So we oppose it, and I want to maybe speak to the exchange between your Honour and the CAI's representative just now.  We say in the exposure draft that the definition of shift worker at clause 2 as a seven day shift worker regularly rostered to work on Sundays and public holidays is sufficient and clear and that amending it would introduce unnecessary confusion into the award and a moral hazard for employers to avoid it by - and I think, your Honour, you may have identified this hazard by gaming the system by reducing the number of days beneath the 34 Sundays, beneath the six public holidays to avoid the payment of entitlements.


And I think this is telling, in the exchange with your Honour the CAI has now made the comment that, well it could be amended to, instead of 34 and six, 34 or six, but I think that speaks to why reliance on case law to amend the test of regularly is inadequate, the 34 and six is proposed because of a case, but in this exchange it's been demonstrated that, well, it's not quite right and you could have 34 and/or six.  We say that - and I'm not sure if now the proposed change is 34 and six or now 34 and/or six, but it unnecessarily limits the Commission's sort of - the concept of regularity by adding in a sort of quantity or a number into the award.


VICE PRESIDENT HATCHER:  I think where Mr Moore landed was the possibility of a total of 40 Sundays or public holidays.


MR KENCHINGTON-EVANS:  And if that became 39, you know, there's a - the risk then is no longer, is it 33 and seven or 35 and five, but rather cumulatively 39, does that mean that that worker has lost an entitlement?  And we say that that shouldn't be accepted, and that let the case law guide, in each decision, the meaning of shift workers who regularly work on Sundays and public holidays, and if there's a prevailing body of law that accepts a number, well, that can inform the concept of regularity, but it shouldn't conclude - it shouldn't be conclusive or incorporated into the definition itself.


VICE PRESIDENT HATCHER:  There must be a point at which you cease to be regular.  I mean, do you identify any such point?


MR KENCHINGTON-EVANS:  No, we say that the - that's the concept that should be worked out on the facts.


VICE PRESIDENT HATCHER:  I mean, at the end of the day for an employer applying and for an employee understanding their entitlements it shouldn't even be necessary should it to start looking up cases on industrial law to find out what the answer is?


MR KENCHINGTON-EVANS:  This I think is the great balance of there needs to be some guidance but it can't be so prescriptive that avoidance becomes simply a matter of lining up a certain day and one person who loses one Sunday or one public holiday's work losing five weeks of annual leave.  And a concept of regularity as guided by - you know, with the assistance of case law is sufficient certainty for employers.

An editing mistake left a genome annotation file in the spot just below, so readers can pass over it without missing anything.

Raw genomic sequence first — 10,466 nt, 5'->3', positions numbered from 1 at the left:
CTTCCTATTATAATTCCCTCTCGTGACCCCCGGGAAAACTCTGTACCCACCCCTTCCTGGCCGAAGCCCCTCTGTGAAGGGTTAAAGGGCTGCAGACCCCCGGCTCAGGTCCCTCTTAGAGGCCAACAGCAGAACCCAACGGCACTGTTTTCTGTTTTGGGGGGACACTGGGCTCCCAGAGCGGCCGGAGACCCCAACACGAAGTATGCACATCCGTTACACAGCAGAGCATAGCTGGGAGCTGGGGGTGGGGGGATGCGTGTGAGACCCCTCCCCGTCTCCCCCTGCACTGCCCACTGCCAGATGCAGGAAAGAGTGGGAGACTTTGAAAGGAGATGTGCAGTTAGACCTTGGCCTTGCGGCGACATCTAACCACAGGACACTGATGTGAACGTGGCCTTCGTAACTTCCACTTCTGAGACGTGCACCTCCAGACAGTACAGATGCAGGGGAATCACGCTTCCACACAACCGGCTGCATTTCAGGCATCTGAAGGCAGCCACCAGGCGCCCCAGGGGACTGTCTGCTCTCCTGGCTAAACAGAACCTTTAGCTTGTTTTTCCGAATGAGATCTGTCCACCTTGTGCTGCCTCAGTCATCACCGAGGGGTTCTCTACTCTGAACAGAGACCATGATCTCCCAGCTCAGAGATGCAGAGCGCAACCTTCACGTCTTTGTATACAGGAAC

VICE PRESIDENT HATCHER:  In the current award what do you say the meaning of the expression 'seven day shift worker' is?  So the current provision is in the award itself, not the exposure draft, is 30.1(b), and that there's in effect two requirements:  (1) you have to be a seven day shift worker; and (2) you have to regularly be rostered to work on Sundays and public holidays.  So what do you say the first requirement means?


MR KENCHINGTON-EVANS:  Sorry, Vice President, I'm just looking at the current award.


VICE PRESIDENT HATCHER:  I'm sorry, yes, it's 30.1(b).


MR KENCHINGTON-EVANS:  Vice President, sorry, I don't have a conception of the union - I don't know if the union does have a concept that it applies informally.  I think we would take a case by case basis of that.  Thank you.


VICE PRESIDENT HATCHER:  I think the point being raised by Mr Moore was on one view a shift worker means somebody working in an enterprise with continuous shift work.


MR KENCHINGTON-EVANS:  I don't think I've got anything to add to that, Vice President.


VICE PRESIDENT HATCHER:  Is there anything else you want to say about this issue?


MR KENCHINGTON-EVANS:  No, that's it, thank you.


VICE PRESIDENT HATCHER:  Is there anything you want to respond to, Mr Moore?


MR MOORE:  Only just that it goes to the point, I think your Honour made, and that is there needs to be some certainty provided particularly when you look at the other position that can arise, and that is in relying on the words 'regularly rostered' you create an uncertainty, if I can put it that way, within an instrument which has to be complied with by my client's members.  And, you know, I don't want to take the Bench to it at length, but just in terms of the Roy Hill decision, after all of it is reviewed, the Commissioner there in paragraph 35 says:


Consequently it is appropriate that I have regard for these earlier decisions and so determine that an employee 'regularly works on Sundays and public holidays' if they have worked at least 34 Sundays and 6 public holidays in a year.


And then to deal with the particular worker that was involved and recognising the worker was an award agreement free employee, going on in 36:


Given that interpretation and the fact that Mrs O'Neill will in due course work on average 31.35 Sundays and 6 public holidays in a year and not work more than 33 Sundays in a year the answer to the first question is - No.